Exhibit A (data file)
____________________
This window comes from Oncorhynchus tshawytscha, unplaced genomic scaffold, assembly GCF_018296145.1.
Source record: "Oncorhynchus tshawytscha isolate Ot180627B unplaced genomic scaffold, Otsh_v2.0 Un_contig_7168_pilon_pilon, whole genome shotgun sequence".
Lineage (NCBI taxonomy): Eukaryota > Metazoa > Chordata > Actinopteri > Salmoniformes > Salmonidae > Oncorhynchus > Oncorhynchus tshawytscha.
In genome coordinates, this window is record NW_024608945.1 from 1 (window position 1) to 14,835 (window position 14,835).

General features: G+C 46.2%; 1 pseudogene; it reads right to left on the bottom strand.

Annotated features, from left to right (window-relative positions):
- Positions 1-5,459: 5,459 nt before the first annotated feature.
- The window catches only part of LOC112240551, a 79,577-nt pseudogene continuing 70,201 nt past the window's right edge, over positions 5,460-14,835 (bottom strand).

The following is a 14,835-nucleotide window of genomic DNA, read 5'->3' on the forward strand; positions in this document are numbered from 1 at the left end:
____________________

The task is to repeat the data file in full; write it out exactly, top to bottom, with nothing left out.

This window comes from Oncorhynchus tshawytscha, unplaced genomic scaffold, assembly GCF_018296145.1.
Source record: "Oncorhynchus tshawytscha isolate Ot180627B unplaced genomic scaffold, Otsh_v2.0 Un_contig_7168_pilon_pilon, whole genome shotgun sequence".
Lineage (NCBI taxonomy): Eukaryota > Metazoa > Chordata > Actinopteri > Salmoniformes > Salmonidae > Oncorhynchus > Oncorhynchus tshawytscha.
In genome coordinates, this window is record NW_024608945.1 from 1 (window position 1) to 14,835 (window position 14,835).

General features: G+C 46.2%; 1 pseudogene; it reads right to left on the bottom strand.

Annotated features, from left to right (window-relative positions):
- Positions 1-5,459: 5,459 nt before the first annotated feature.
- The window catches only part of LOC112240551, a 79,577-nt pseudogene continuing 70,201 nt past the window's right edge, over positions 5,460-14,835 (bottom strand).

The following is a 14,835-nucleotide window of genomic DNA, read 5'->3' on the forward strand; positions in this document are numbered from 1 at the left end: